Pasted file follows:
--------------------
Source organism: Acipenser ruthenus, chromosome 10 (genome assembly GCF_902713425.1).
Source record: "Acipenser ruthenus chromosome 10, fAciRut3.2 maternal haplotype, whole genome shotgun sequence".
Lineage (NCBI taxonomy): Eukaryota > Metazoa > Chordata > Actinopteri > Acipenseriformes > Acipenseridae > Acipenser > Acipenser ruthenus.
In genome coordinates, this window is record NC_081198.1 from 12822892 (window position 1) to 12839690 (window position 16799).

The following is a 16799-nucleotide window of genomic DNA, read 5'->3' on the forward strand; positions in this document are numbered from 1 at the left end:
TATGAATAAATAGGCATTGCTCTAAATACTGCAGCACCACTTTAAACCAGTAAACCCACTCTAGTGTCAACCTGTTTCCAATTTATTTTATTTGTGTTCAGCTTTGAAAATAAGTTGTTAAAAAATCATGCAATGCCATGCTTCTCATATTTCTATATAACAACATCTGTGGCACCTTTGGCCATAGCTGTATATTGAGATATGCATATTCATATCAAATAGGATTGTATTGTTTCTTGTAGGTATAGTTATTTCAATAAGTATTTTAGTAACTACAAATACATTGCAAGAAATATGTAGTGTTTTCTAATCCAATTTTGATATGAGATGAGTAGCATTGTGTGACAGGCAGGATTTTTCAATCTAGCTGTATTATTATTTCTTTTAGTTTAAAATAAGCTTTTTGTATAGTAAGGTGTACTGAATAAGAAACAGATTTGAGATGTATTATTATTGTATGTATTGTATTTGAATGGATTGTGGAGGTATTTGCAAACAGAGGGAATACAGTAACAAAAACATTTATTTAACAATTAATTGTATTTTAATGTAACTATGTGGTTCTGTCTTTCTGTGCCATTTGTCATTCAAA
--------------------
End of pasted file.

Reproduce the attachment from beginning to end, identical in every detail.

Source organism: Acipenser ruthenus, chromosome 10 (genome assembly GCF_902713425.1).
Source record: "Acipenser ruthenus chromosome 10, fAciRut3.2 maternal haplotype, whole genome shotgun sequence".
Lineage (NCBI taxonomy): Eukaryota > Metazoa > Chordata > Actinopteri > Acipenseriformes > Acipenseridae > Acipenser > Acipenser ruthenus.
In genome coordinates, this window is record NC_081198.1 from 12822892 (window position 1) to 12839690 (window position 16799).

The following is a 16799-nucleotide window of genomic DNA, read 5'->3' on the forward strand; positions in this document are numbered from 1 at the left end:
TATGAATAAATAGGCATTGCTCTAAATACTGCAGCACCACTTTAAACCAGTAAACCCACTCTAGTGTCAACCTGTTTCCAATTTATTTTATTTGTGTTCAGCTTTGAAAATAAGTTGTTAAAAAATCATGCAATGCCATGCTTCTCATATTTCTATATAACAACATCTGTGGCACCTTTGGCCATAGCTGTATATTGAGATATGCATATTCATATCAAATAGGATTGTATTGTTTCTTGTAGGTATAGTTATTTCAATAAGTATTTTAGTAACTACAAATACATTGCAAGAAATATGTAGTGTTTTCTAATCCAATTTTGATATGAGATGAGTAGCATTGTGTGACAGGCAGGATTTTTCAATCTAGCTGTATTATTATTTCTTTTAGTTTAAAATAAGCTTTTTGTATAGTAAGGTGTACTGAATAAGAAACAGATTTGAGATGTATTATTATTGTATGTATTGTATTTGAATGGATTGTGGAGGTATTTGCAAACAGAGGGAATACAGTAACAAAAACATTTATTTAACAATTAATTGTATTTTAATGTAACTATGTGGTTCTGTCTTTCTGTGCCATTTGTCATTCAAA